Types of College Admissions Tests

There are many different tests available that students can take if they want to get ready for college. To get into a university, college, or any other school of higher learning, you first will need to earn your high school degree. We help you find the college test you want to take and help in your search for your preferred college and admissions process. Let’s take a look at some options that will help you get all set to continue your academic education in college or university. In another post, we’ll discuss the SAT and ACT exams, but here we take a closer look at a few other options.

General Education Development Test (GED®)

The General Education Development Test (GED) is a set of four independent tests (modules) on high school subject areas and is the equivalency to a regular high school degree. Only adults who don’t have a secondary education degree can take the test. The GED certificate or diploma is accepted at practically all colleges and universities, so you can use your GED for college admission or online degrees.

Bear in mind, however, that although a GED is technically equivalent to a standard high school diploma, an official high school diploma offers you better chances to get accepted at some top universities and colleges.

The cost to take GED tests varies by state. There are states that don’t charge anything (to be exact, four in total), but most states do, and the fee may vary depending on the state. For details, contact a GED testing center near your home and check prices and testing dates. The GED is entirely computer-formatted and registration must be done online at

To get information on loans for high school students, check out this article. In America, there are also two alternatives available the TASC (Test Assessing Secondary Completion) and the HiSET (High School Equivalency Test). These options contain five subject tests and are (in most states) offered in a paper-based and computerized version, and are slightly cheaper than the GED.

International Baccalaureate (IB)

The International Baccalaureate (IB) Diploma Program is actually an international 2-year high school program for students in the age group 16 – 19. This program is broadly recognized and accepted by universities and colleges all across the world because of the challenging curriculum it comes with, which is a great help to get students all set for university majors and a successful career. The IB program will be a great help to broaden your college options because generally, colleges give considerable weight to this academic achievement when they evaluating students during their admissions procedures. In addition, many schools award advanced placement and college credit for high scores on the IB exam completed in high school.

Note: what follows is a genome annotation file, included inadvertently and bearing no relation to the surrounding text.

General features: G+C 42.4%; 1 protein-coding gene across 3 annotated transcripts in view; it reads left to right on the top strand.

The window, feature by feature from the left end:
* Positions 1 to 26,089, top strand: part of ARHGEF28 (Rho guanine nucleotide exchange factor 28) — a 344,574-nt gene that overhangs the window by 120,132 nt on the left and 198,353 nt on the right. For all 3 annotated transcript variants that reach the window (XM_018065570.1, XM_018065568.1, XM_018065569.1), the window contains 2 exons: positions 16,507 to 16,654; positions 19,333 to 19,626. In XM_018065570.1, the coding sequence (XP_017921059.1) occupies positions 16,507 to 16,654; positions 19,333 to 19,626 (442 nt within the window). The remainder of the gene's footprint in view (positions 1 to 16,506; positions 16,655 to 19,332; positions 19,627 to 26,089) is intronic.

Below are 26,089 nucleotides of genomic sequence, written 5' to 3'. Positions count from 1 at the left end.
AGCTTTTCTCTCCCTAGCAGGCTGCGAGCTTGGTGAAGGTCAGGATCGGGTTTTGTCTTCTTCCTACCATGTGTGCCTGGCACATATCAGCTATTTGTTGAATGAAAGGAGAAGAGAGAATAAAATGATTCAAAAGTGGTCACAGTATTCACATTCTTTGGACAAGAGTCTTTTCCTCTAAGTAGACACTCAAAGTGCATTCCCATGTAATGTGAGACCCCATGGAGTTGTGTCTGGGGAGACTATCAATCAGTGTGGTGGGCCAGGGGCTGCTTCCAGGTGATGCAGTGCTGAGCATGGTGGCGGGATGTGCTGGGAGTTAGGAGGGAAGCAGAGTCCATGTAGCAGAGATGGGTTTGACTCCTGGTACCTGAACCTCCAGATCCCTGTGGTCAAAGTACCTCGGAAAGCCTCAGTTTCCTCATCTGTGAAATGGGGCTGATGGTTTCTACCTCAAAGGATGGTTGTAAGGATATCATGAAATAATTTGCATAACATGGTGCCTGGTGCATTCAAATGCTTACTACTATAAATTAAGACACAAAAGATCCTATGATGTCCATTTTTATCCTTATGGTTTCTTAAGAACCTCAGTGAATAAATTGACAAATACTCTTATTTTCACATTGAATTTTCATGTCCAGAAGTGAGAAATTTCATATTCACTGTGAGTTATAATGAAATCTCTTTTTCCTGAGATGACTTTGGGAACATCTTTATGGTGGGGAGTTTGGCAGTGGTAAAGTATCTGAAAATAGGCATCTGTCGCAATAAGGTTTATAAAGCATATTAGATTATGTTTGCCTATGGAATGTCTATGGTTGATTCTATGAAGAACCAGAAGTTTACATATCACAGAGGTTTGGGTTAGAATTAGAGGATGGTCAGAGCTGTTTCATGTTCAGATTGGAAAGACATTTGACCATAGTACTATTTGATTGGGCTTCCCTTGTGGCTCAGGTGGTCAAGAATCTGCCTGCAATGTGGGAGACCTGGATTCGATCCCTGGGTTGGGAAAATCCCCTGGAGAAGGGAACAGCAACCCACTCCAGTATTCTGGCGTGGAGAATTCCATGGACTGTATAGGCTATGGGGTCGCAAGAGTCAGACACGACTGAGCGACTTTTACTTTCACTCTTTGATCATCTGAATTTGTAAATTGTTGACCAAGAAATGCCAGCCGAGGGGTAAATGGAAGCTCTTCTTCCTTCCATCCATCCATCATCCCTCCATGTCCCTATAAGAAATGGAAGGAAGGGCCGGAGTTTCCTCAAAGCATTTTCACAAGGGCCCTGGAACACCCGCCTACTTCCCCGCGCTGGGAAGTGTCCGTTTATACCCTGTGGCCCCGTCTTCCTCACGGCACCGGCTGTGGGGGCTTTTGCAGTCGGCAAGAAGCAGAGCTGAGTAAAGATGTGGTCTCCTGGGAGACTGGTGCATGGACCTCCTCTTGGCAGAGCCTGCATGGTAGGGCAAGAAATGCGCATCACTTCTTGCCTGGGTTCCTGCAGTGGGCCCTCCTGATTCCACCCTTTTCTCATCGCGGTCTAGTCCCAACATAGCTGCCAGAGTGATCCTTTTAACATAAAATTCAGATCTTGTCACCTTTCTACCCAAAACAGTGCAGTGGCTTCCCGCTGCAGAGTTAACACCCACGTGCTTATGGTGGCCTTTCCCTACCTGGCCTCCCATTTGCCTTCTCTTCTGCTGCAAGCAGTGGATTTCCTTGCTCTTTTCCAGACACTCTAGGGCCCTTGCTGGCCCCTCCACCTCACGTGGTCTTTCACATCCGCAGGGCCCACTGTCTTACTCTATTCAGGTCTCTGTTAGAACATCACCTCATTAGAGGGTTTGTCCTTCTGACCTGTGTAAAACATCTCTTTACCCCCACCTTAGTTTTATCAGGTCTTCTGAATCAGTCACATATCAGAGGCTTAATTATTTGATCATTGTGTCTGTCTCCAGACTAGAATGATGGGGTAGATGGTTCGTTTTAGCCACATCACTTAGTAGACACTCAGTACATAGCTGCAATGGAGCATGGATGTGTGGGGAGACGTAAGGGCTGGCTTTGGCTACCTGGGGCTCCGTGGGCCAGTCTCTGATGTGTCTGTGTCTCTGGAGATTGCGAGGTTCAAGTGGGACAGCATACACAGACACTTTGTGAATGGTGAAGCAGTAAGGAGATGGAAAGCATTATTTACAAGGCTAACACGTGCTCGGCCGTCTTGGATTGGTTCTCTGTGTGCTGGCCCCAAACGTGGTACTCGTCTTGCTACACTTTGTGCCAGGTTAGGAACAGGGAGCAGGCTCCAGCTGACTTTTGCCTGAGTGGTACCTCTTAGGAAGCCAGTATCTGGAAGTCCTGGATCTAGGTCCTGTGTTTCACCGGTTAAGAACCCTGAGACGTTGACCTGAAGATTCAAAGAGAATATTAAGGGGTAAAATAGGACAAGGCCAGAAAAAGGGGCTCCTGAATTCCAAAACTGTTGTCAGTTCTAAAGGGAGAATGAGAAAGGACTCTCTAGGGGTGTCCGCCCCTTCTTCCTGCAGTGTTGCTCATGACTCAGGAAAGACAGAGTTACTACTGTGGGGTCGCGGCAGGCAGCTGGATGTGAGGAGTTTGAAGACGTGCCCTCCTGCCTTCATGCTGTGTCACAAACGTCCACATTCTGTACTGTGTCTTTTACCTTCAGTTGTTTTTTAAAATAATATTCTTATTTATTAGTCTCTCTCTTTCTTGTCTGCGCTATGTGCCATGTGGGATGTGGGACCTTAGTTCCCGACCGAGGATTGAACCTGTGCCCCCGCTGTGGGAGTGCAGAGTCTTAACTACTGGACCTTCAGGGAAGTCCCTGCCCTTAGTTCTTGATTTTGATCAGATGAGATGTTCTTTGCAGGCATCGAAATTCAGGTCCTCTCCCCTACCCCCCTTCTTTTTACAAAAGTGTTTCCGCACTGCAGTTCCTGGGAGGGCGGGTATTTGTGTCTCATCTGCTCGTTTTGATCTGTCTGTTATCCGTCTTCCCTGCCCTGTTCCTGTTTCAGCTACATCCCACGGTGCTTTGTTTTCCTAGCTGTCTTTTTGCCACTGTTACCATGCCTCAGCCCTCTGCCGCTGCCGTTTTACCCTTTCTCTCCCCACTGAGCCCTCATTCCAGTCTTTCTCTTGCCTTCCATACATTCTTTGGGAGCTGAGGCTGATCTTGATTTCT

Only IB World Schools can offer the IB Diploma Program. If you want to find an IB World School in your region, please visit the IB website.

Advanced Placement (AP)

Advanced Placement (AP) tests can be taken in high school and will result in advanced placement and college credit in universities and colleges. The AP program is available at practically all high schools in the U.S. You may consult with AP coordinator or talk to one of your teachers about how you can enroll in the program, and it’s really worth to take a few more advanced classes because students who signed up for an AP program are usually better prepared for a university or college education as they have already been part of college-level classes during their high school years.

There are over 30 AP courses and exams, that cost $93. The tests are scored on a scale one and are given in May.

College Level Examination Program (CLEP)

The College-Level Examination Program (CLEP) is comprised of 33 exams that test your knowledge and skills at college-level and can award college credits. This knowledge you have may come from independent study, coursework, homeschooling, travels, international education, career, or military service schools.

The CLEP test costs $80, and take generally 90 minutes each. The tests are predominantly multiple-choice exams that are scored on a 20 – 80 scale. Most schools award credit for scores higher than 50 – 60, though awarding scores may vary from school to school, and from test to test. The CLEP tests are offered at testing centers at more than 1,800 colleges and universities all across the U.S. and abroad, and are accepted by some 2,900 institutions of higher learning.